Musa thomsonii (G. King ex K. M. Schumann) A. M. Cowan & J. M. Cowan. The Trees of Northern Bengal, Including Shrubs, Woody Climbers, Bamboos, Palms and Tree Ferns. Bengal Secretariat Book Depot, Calcutta. 1929.
Musa thomsonii (G. King ex K. M. Schumann) A. M. Cowan & J. M. Cowan. The Trees of Northern Bengal, Including Shrubs, Woody Climbers, Bamboos, Palms and Tree Ferns. Bengal Secretariat Book Depot, Calcutta. 1929. (republished 1993 by Parshant Gahlot for Allied Book Center. Dehradun, India. ISBN 81 7081 188 4)
Musa flaviflora N. W. Simmonds, Kew Bulletin 11 (3): 471 (1956).
Musa paradisiaca subsp. seminifera var. thomsonii G. King ex K. M. Schumann
Accepted name and synonymy according to Noltie.
The World Checklist of Monocotyledons gives Musa thomsonii (King ex Baker) Cowan, Trees N. Bengal: 135 (1929) as a synonym of Musa x sapientum f. thomsonii King ex Baker, Ann. Bot. (Oxford) 7: 214 (1893), [provisional synonym], Musa x paradisiaca var. thomsonii (King ex Baker) King ex K.Schum. in H.G.A.Engler (ed.), Pflanzenr., IV, 45: 21 (1900) and Musa flaviflora N.W.Simmonds, Kew Bull. 11: 471 (1956 publ. 1957) which is listed as an accepted name. This seems not to follow priority.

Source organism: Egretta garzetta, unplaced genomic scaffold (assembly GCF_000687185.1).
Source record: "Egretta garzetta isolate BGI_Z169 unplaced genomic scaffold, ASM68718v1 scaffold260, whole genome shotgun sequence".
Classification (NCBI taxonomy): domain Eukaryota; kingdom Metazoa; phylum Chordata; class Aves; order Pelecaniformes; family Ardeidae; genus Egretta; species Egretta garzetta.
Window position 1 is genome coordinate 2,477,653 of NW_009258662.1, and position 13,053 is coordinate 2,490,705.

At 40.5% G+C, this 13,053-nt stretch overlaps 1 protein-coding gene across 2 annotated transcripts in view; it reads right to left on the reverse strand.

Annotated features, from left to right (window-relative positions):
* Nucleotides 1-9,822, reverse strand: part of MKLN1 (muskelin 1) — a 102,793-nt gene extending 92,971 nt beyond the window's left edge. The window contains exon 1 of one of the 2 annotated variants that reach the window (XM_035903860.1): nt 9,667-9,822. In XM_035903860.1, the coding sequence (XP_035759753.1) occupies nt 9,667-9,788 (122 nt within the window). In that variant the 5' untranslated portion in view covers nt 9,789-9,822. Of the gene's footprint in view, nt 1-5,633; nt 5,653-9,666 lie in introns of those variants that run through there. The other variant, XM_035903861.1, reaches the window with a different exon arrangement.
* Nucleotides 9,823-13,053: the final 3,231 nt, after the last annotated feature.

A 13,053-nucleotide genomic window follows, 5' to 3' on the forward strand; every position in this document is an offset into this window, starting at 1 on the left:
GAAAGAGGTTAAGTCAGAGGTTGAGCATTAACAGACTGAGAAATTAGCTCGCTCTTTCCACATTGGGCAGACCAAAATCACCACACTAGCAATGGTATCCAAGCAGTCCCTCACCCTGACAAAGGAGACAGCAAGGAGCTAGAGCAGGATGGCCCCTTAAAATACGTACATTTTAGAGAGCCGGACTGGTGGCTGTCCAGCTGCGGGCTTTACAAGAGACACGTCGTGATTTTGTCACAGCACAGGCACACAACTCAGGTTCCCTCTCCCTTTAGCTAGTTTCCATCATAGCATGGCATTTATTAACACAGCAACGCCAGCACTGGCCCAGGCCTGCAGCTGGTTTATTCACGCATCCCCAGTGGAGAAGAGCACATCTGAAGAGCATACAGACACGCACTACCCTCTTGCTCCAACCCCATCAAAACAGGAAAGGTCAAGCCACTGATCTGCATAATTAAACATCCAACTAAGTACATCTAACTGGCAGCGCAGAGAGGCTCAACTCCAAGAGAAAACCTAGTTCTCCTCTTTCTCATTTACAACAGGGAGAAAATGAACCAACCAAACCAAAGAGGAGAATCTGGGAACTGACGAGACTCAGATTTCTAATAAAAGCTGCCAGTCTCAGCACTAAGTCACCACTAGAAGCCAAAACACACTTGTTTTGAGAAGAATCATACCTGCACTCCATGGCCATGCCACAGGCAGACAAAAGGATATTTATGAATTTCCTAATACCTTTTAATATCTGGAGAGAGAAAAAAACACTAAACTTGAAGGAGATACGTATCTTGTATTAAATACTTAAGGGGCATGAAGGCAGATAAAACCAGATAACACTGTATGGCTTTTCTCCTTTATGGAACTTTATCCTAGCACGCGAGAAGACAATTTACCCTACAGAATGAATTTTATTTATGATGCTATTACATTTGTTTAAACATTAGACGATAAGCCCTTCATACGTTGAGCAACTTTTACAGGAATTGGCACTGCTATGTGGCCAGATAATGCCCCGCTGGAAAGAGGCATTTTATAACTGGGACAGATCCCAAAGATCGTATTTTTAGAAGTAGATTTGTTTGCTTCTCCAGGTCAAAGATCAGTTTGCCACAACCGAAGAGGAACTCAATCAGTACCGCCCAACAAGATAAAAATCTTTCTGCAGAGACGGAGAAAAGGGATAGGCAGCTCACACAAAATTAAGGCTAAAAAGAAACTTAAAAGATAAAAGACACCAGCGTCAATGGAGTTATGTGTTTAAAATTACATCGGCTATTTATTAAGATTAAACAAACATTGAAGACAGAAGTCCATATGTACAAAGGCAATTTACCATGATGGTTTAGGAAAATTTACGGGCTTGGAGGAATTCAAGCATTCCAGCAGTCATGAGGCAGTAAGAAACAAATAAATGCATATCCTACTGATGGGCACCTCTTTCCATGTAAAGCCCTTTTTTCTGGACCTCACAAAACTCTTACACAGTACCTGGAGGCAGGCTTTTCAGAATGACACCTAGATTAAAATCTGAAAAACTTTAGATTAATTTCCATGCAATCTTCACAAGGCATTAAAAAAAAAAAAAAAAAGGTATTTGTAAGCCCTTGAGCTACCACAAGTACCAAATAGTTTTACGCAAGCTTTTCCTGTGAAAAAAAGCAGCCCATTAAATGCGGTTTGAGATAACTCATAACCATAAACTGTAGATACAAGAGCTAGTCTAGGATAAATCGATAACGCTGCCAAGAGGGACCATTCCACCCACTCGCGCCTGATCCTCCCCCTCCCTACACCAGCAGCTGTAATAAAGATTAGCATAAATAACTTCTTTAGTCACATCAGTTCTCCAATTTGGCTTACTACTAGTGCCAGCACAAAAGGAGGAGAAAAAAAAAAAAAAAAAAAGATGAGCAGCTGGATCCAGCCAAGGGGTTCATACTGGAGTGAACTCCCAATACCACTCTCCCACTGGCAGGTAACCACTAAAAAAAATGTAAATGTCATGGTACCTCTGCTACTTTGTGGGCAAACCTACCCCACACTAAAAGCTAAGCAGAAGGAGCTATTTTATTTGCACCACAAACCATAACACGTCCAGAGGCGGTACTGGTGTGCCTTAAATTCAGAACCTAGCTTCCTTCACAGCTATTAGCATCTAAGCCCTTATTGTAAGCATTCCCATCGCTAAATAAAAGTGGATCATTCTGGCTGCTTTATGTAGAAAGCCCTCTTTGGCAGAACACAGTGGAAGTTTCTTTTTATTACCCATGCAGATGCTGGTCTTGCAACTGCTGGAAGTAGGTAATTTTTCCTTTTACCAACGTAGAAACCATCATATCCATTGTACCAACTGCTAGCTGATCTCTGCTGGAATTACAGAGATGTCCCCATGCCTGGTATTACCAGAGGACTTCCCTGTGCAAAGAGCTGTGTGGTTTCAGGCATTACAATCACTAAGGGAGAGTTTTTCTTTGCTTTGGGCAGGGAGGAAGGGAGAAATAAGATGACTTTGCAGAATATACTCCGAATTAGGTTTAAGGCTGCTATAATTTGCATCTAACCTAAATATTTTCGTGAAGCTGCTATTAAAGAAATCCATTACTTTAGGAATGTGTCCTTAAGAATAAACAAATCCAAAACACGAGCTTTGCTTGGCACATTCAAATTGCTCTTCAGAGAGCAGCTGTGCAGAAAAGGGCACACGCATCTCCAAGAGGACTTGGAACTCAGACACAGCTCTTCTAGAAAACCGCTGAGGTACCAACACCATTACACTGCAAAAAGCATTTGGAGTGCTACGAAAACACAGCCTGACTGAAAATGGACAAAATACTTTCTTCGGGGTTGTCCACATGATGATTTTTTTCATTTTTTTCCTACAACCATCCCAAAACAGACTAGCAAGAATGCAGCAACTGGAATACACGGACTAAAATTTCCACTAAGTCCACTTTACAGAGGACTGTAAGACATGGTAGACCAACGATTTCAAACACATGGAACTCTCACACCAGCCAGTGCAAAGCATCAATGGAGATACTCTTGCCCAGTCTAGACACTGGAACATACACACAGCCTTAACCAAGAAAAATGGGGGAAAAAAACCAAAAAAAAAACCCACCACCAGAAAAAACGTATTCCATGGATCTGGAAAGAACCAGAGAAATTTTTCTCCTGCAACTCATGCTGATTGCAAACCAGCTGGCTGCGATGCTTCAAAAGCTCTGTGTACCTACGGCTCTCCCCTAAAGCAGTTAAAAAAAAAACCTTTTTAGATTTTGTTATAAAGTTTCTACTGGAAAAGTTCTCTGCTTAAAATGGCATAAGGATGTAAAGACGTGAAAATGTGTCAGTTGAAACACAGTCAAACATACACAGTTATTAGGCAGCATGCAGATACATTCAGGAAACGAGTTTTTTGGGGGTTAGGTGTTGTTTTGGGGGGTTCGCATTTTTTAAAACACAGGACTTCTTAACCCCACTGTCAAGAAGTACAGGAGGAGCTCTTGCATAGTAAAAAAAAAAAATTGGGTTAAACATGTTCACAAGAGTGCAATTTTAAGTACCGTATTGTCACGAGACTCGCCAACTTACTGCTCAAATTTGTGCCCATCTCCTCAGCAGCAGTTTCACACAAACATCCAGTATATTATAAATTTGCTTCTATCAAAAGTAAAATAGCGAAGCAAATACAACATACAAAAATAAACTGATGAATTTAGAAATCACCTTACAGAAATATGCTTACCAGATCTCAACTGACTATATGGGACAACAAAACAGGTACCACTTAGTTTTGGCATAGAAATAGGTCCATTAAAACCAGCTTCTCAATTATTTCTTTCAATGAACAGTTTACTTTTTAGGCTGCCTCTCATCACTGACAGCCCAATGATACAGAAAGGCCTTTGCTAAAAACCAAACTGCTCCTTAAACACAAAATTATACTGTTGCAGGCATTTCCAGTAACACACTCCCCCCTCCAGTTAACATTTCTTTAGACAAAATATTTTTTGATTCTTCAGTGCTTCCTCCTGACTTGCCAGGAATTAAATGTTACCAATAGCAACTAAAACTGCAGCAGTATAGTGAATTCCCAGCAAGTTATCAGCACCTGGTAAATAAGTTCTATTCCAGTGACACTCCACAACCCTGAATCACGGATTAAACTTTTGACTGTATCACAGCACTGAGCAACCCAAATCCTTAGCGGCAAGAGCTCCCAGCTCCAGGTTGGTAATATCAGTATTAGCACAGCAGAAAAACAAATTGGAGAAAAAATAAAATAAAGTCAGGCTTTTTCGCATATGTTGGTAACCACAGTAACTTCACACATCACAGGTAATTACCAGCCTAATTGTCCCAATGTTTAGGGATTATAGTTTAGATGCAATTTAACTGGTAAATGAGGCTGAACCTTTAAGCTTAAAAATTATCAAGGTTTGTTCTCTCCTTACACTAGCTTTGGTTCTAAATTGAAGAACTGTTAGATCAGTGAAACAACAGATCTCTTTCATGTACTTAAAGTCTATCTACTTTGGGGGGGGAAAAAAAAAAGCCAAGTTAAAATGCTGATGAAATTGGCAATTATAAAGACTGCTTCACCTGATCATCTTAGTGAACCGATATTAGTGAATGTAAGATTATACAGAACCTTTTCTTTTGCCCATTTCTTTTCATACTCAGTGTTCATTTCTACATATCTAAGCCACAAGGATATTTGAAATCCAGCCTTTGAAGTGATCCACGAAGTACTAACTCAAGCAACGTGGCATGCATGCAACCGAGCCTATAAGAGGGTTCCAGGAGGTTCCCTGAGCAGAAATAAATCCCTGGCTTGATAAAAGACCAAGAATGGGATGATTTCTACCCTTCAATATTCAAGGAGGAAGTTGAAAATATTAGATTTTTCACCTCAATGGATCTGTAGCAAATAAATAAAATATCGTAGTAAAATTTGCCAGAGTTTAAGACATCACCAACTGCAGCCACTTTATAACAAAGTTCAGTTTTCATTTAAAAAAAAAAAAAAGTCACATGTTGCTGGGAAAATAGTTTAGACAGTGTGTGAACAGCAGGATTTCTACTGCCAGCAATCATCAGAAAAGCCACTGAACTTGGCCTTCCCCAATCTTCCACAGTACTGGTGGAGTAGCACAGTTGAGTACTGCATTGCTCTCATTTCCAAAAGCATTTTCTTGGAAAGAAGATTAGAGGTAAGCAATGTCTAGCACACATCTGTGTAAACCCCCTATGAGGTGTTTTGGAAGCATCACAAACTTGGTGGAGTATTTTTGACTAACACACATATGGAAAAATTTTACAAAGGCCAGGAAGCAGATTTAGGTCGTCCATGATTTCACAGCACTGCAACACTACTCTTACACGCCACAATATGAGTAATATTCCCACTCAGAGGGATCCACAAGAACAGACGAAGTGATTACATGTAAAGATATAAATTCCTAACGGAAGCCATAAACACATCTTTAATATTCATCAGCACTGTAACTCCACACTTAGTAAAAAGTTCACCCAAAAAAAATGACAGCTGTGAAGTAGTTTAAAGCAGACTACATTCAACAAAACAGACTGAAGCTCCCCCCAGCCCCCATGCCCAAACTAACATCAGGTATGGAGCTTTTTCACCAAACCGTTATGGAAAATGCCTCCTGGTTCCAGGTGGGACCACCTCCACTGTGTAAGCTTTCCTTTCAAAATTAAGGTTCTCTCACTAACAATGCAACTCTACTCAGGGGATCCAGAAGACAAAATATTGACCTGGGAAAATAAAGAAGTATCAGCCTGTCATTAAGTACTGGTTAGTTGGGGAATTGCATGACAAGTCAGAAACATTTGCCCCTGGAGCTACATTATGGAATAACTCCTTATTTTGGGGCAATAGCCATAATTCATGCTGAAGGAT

Eumusa (Musa) 1
north-eastern India, Bhutan.
Stem 3.6 - 4.5 m, 17.5 - 23.5 cm diameter at base, slender, green, speckled brown at base. Petiole c. 90 cm, compressed, narrowly channelled. Leaves scarcely spreading, blades c. 2.4 x 0.6m, narrowly lanceolate, base asymmetrically cordate, thin-textured, glaucous when fresh, afterwards shining.
Male bracts recurved at apex, deciduous, ovate, bright purplish-brown streaked paler outside yellow inside. Male bud narrow, acute. Male flower unknown. Female bracts elongate ovate-lanceolate, acuminate. Female flowers borne in 3 +? hands; each with c. 18 flowers borne in 2 rows on callosities ; free tepal ovate, acute, cordate. Fruits forwardly directed when immature, finally horizontal, small (6 x 1.5 cm), pedicel slender, c. 3.5 cm. Seeds few, black, irregular in shape, 3.25 mm diameter, surrounded by much soft, sweet pulp.
[from Noltie 1994]
Noltie 1994, Cowan & Cowan 1929, Index Kewensis.
Noltie comments that Musa flaviflora "differs from M. thomsonii in having male bracts reddish-brown outside, not streaked; young fruits spreading, shortly pedicelled.
Cowan & Cowan give the name as Musa Thomsoni King Mss.
Index Kewensis mentions Musa thompsoni G. King ex A. M. & J. M. Cowan and Musa thomsoni G. King ex A. M. & J. M. Cowan. The origin of the different spellings is mysterious; maybe Thompsoni was the original spelling in King's manuscript?
last updated 02/05/2008